Saturday, August 18, 2012

Museum of Modern Art, Gore Vidal's The Best Man and Stranger-Friends - July 28

Although it has been hot throughout my stay in New York, it as also been raining. I carry my umbrella everywhere I go. Today I decide to visit the Museum of Modern Art and attend another Broadway play.

The Museum of Modern Art (MoMa),unlike the Metropolitan Museum, has an absolute admission price of $25.

When it comes to art I'm not very knowledgeable. When I was in grade eight there weren't enough desks in the art room for all of us, they were two short. Rather than finding other desks, which would have been the proper solution, administration invited students to apply to not attend art class. I won the prize. I could spend the time fellow classmates were in art class in the library, using the time as a study period. Thus ended any study of art I might have had.

MoMa's most intriguing piece
As little as I know about art, I can recognize Monet, Picasso, Andy Warhol, Georgia O'Keefe, Francisco Goitia and Frida Khalo. And I know Washington Crossing the Delaware when I see it, although I have no idea the one in the gallery is a fake until I read the information. Oh, by the way, I do see artwork by Monte, Picasso and Andy Warhol, but not Georgia O'Keefe, Francisco Goita or Frida Khalo.

The most intriguing piece of art appears to be by Lee Bontecou, who created it in 1961. It is made, in part, from a discarded laundry conveyor belt that she found below her East Village apartment.

I watch as others, like me, walk up to the piece and allow themselves to be lured into what feels like a never ending well leading to nowhere.

After visiting MoMa I find my way back to my least favorite place, Times Square. I plan to attend another Broadway Play.

The line-up at TKTS is very long, and while we stand in line the rain begins to come down in buckets. Fortunately there is no wind and my umbrella provides protection.

Two men are standing behind me. I offer the services of half my umbrella. The shorter man takes me up on my offer. The taller man stands in the rain. After a short time he is wet to the bone and wonders why he is standing in the rain because he can go somewhere that is dry and let his partner buy the tickets. The Olive Garden is across the street and we all have the same plan. After ticket purchases that's where we are going.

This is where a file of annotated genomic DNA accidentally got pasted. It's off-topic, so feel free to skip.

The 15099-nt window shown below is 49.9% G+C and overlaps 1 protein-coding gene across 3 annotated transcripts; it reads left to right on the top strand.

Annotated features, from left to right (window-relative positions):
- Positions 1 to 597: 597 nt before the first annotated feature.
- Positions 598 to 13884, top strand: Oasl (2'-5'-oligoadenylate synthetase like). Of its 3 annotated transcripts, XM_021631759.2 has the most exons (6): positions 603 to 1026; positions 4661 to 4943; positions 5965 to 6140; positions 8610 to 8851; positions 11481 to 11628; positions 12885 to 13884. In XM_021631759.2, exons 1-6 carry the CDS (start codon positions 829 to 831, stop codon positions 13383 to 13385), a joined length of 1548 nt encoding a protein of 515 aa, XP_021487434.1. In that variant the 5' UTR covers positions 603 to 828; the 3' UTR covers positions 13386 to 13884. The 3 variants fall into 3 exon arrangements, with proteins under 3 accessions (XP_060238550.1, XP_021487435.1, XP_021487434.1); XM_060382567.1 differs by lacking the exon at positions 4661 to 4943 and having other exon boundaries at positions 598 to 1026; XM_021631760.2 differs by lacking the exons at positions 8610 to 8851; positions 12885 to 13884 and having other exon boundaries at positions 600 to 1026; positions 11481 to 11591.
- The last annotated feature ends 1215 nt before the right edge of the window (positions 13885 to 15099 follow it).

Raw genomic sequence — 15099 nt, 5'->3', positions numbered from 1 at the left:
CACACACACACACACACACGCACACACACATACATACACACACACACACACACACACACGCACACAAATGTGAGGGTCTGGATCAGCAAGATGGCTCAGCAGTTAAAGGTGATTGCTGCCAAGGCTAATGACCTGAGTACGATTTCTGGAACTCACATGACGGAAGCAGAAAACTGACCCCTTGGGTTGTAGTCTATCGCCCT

Someone assumes my umbrella partner and I are together. That is when I came up with a new word, stranger-friend. I have met many stranger-friends in my lifetime. People who are significant for a blip in time and then I never see them again. It is my turn to purchase a ticket. My stranger-friend and I part company, lucky for him there is now room under the overhang. He keeps dry.

I buy a ticket to Gore Vidal’s The Best Man. The main reason for my choice of this play is because Elizabeth Ashley is one of the stars. She has always interested me, and she has always thought of herself as a Broadway actress first and foremost.

After my purchase, I make my way to the very crowded Olive Garden and may need to wait for a very long time for a table. Then I meet another stranger-friend. We decide we will sit together if it means getting a table sooner. Wow! We really luck out.

A party of two obviously tired of waiting and left their pager. The maƮtre d' tells us if we will be a party of two we can have the pager. Likely we will have a table in about ten minutes.

At first my dinner partner spends her time texting her friend and when our dinner comes, she's ordered a wide variety of meals planning to take food home, she is busy photographing food and sending the photographs to her friend. I assume her friend didn't have the money to accompany my stranger-friend to Fella, the afternoon performance she has just finished attending.

I, without a cell phone, am interested in observing her. When she is ready she warms up to me and begins to talk.  I learn she is originally from Haiti, lives in Brooklyn, works as an assistant manager at Payless and has another part-time job.

When we are ready to leave and part company, she asks me to take a photograph of her. I do, and suggest, in fact I slightly urge that she also take a photograph of her stranger-friend. She takes a photo of the two of us. Now, she is ready to be totally open and tells me she has never heard the word stranger-friend before. "That's because I invented it," I tell her.

She says she has very much enjoyed talking to me. Actually, one of the rules of being a stranger-friend is to always be sensitive to the other person, give them their space and speak only when it appears to be the right thing to do. I don't tell her any of this. However, I know she is sincere. In the end my congenial company was better than eating alone, or texting.

She's on her way home and I'm on my way to the play.

At the play I sit beside a man who decides to be a stranger-friend. We discuss why we have chosen this play and remark on the large number of well-known actors in the cast. There is James Earl Jones, a veteran of Broadway, Elizabeth Ashley, Night Court's John Larroquette, and well-known film and television star Cybil Shepard in her first Broadway appearance. Unfortunately a stellar cast does not necessarily equate to stellar performances. The play lacks depth and falls flat.

It is the end of another busy day in my visit to New York City. It is back to Jane Darling's Bed and Breakfast.

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